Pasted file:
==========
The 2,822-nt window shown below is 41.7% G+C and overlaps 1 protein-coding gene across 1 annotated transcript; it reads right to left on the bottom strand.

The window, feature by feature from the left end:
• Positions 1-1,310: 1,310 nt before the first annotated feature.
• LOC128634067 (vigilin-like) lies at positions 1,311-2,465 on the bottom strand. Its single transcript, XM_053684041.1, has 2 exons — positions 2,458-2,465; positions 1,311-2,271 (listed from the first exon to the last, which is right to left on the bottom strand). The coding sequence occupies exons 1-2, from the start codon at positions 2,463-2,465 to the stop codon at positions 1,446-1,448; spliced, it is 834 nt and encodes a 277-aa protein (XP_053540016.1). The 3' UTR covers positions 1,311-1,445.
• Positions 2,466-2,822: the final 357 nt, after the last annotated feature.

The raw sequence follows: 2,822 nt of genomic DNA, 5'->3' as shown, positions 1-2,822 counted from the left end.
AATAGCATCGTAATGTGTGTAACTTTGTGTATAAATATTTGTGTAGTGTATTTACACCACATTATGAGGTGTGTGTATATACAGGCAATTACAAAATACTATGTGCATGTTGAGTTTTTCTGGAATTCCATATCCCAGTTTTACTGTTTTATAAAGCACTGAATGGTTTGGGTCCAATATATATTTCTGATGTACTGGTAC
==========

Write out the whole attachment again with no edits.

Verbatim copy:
The 2,822-nt window shown below is 41.7% G+C and overlaps 1 protein-coding gene across 1 annotated transcript; it reads right to left on the bottom strand.

The window, feature by feature from the left end:
• Positions 1-1,310: 1,310 nt before the first annotated feature.
• LOC128634067 (vigilin-like) lies at positions 1,311-2,465 on the bottom strand. Its single transcript, XM_053684041.1, has 2 exons — positions 2,458-2,465; positions 1,311-2,271 (listed from the first exon to the last, which is right to left on the bottom strand). The coding sequence occupies exons 1-2, from the start codon at positions 2,463-2,465 to the stop codon at positions 1,446-1,448; spliced, it is 834 nt and encodes a 277-aa protein (XP_053540016.1). The 3' UTR covers positions 1,311-1,445.
• Positions 2,466-2,822: the final 357 nt, after the last annotated feature.

The raw sequence follows: 2,822 nt of genomic DNA, 5'->3' as shown, positions 1-2,822 counted from the left end.
AATAGCATCGTAATGTGTGTAACTTTGTGTATAAATATTTGTGTAGTGTATTTACACCACATTATGAGGTGTGTGTATATACAGGCAATTACAAAATACTATGTGCATGTTGAGTTTTTCTGGAATTCCATATCCCAGTTTTACTGTTTTATAAAGCACTGAATGGTTTGGGTCCAATATATATTTCTGATGTACTGGTAC